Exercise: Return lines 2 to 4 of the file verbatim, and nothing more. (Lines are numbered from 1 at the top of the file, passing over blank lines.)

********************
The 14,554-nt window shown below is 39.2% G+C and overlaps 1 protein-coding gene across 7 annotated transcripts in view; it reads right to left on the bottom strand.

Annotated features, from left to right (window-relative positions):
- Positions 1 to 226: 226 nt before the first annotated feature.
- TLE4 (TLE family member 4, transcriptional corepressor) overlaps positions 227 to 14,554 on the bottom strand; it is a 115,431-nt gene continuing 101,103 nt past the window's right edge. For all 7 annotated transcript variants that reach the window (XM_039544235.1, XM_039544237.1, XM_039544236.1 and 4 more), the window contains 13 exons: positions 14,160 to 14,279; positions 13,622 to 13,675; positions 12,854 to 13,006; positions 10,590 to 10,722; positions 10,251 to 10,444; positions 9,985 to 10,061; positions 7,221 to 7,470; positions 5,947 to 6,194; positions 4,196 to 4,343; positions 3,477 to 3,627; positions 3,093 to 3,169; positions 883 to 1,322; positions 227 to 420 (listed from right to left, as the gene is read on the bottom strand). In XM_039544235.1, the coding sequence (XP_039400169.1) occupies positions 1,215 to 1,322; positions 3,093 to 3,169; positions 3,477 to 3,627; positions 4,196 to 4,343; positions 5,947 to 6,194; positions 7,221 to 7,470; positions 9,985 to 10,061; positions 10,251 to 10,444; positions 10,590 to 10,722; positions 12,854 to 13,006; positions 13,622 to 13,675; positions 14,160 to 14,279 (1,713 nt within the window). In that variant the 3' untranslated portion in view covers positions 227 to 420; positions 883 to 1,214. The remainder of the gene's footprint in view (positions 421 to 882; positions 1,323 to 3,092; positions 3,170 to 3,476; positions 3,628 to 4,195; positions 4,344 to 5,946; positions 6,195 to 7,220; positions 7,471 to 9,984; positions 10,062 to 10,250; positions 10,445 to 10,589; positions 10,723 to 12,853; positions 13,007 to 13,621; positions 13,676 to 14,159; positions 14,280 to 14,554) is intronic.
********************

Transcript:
Annotated features, from left to right (window-relative positions):
- Positions 1 to 226: 226 nt before the first annotated feature.
- TLE4 (TLE family member 4, transcriptional corepressor) overlaps positions 227 to 14,554 on the bottom strand; it is a 115,431-nt gene continuing 101,103 nt past the window's right edge. For all 7 annotated transcript variants that reach the window (XM_039544235.1, XM_039544237.1, XM_039544236.1 and 4 more), the window contains 13 exons: positions 14,160 to 14,279; positions 13,622 to 13,675; positions 12,854 to 13,006; positions 10,590 to 10,722; positions 10,251 to 10,444; positions 9,985 to 10,061; positions 7,221 to 7,470; positions 5,947 to 6,194; positions 4,196 to 4,343; positions 3,477 to 3,627; positions 3,093 to 3,169; positions 883 to 1,322; positions 227 to 420 (listed from right to left, as the gene is read on the bottom strand). In XM_039544235.1, the coding sequence (XP_039400169.1) occupies positions 1,215 to 1,322; positions 3,093 to 3,169; positions 3,477 to 3,627; positions 4,196 to 4,343; positions 5,947 to 6,194; positions 7,221 to 7,470; positions 9,985 to 10,061; positions 10,251 to 10,444; positions 10,590 to 10,722; positions 12,854 to 13,006; positions 13,622 to 13,675; positions 14,160 to 14,279 (1,713 nt within the window). In that variant the 3' untranslated portion in view covers positions 227 to 420; positions 883 to 1,214. The remainder of the gene's footprint in view (positions 421 to 882; positions 1,323 to 3,092; positions 3,170 to 3,476; positions 3,628 to 4,195; positions 4,344 to 5,946; positions 6,195 to 7,220; positions 7,471 to 9,984; positions 10,062 to 10,250; positions 10,445 to 10,589; positions 10,723 to 12,853; positions 13,007 to 13,621; positions 13,676 to 14,159; positions 14,280 to 14,554) is intronic.